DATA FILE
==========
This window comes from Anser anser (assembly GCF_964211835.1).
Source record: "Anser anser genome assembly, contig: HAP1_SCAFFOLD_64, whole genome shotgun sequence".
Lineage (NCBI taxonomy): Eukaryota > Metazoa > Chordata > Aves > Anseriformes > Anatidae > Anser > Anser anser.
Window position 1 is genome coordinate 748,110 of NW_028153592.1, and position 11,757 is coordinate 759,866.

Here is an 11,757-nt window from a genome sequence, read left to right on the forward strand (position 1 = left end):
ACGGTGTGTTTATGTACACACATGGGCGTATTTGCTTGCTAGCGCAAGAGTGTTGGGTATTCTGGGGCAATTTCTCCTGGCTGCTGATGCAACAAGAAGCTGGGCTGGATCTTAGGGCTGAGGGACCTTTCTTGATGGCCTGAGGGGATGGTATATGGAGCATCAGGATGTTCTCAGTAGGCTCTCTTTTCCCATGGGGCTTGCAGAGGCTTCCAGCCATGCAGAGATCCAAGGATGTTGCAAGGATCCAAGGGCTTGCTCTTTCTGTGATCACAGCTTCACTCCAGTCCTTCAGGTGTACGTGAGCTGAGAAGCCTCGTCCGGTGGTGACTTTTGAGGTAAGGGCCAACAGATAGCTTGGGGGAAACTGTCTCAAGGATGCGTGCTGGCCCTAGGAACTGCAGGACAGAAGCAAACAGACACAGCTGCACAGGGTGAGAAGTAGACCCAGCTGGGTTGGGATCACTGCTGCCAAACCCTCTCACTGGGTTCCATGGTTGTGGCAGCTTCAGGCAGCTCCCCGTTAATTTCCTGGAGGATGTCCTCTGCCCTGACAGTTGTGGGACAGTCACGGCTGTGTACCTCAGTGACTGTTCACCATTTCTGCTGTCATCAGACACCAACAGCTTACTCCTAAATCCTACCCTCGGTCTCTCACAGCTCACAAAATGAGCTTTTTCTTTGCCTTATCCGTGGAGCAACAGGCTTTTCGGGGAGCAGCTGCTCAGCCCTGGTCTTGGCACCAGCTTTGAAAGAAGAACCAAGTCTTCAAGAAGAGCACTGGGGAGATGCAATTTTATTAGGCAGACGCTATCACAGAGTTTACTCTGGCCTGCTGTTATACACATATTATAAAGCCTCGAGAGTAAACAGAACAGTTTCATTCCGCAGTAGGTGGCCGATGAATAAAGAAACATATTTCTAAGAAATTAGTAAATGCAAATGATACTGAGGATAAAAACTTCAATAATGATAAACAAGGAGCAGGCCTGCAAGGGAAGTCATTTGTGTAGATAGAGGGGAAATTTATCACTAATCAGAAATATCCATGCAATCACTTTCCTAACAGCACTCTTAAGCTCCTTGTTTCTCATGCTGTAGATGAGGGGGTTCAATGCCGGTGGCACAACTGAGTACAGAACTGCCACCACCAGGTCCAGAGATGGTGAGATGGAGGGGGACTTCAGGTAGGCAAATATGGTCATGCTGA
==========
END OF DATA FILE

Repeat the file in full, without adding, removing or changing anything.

This window comes from Anser anser (assembly GCF_964211835.1).
Source record: "Anser anser genome assembly, contig: HAP1_SCAFFOLD_64, whole genome shotgun sequence".
Lineage (NCBI taxonomy): Eukaryota > Metazoa > Chordata > Aves > Anseriformes > Anatidae > Anser > Anser anser.
Window position 1 is genome coordinate 748,110 of NW_028153592.1, and position 11,757 is coordinate 759,866.

Here is an 11,757-nt window from a genome sequence, read left to right on the forward strand (position 1 = left end):
ACGGTGTGTTTATGTACACACATGGGCGTATTTGCTTGCTAGCGCAAGAGTGTTGGGTATTCTGGGGCAATTTCTCCTGGCTGCTGATGCAACAAGAAGCTGGGCTGGATCTTAGGGCTGAGGGACCTTTCTTGATGGCCTGAGGGGATGGTATATGGAGCATCAGGATGTTCTCAGTAGGCTCTCTTTTCCCATGGGGCTTGCAGAGGCTTCCAGCCATGCAGAGATCCAAGGATGTTGCAAGGATCCAAGGGCTTGCTCTTTCTGTGATCACAGCTTCACTCCAGTCCTTCAGGTGTACGTGAGCTGAGAAGCCTCGTCCGGTGGTGACTTTTGAGGTAAGGGCCAACAGATAGCTTGGGGGAAACTGTCTCAAGGATGCGTGCTGGCCCTAGGAACTGCAGGACAGAAGCAAACAGACACAGCTGCACAGGGTGAGAAGTAGACCCAGCTGGGTTGGGATCACTGCTGCCAAACCCTCTCACTGGGTTCCATGGTTGTGGCAGCTTCAGGCAGCTCCCCGTTAATTTCCTGGAGGATGTCCTCTGCCCTGACAGTTGTGGGACAGTCACGGCTGTGTACCTCAGTGACTGTTCACCATTTCTGCTGTCATCAGACACCAACAGCTTACTCCTAAATCCTACCCTCGGTCTCTCACAGCTCACAAAATGAGCTTTTTCTTTGCCTTATCCGTGGAGCAACAGGCTTTTCGGGGAGCAGCTGCTCAGCCCTGGTCTTGGCACCAGCTTTGAAAGAAGAACCAAGTCTTCAAGAAGAGCACTGGGGAGATGCAATTTTATTAGGCAGACGCTATCACAGAGTTTACTCTGGCCTGCTGTTATACACATATTATAAAGCCTCGAGAGTAAACAGAACAGTTTCATTCCGCAGTAGGTGGCCGATGAATAAAGAAACATATTTCTAAGAAATTAGTAAATGCAAATGATACTGAGGATAAAAACTTCAATAATGATAAACAAGGAGCAGGCCTGCAAGGGAAGTCATTTGTGTAGATAGAGGGGAAATTTATCACTAATCAGAAATATCCATGCAATCACTTTCCTAACAGCACTCTTAAGCTCCTTGTTTCTCATGCTGTAGATGAGGGGGTTCAATGCCGGTGGCACAACTGAGTACAGAACTGCCACCACCAGGTCCAGAGATGGTGAGATGGAGGGGGACTTCAGGTAGGCAAATATGGTCATGCTGA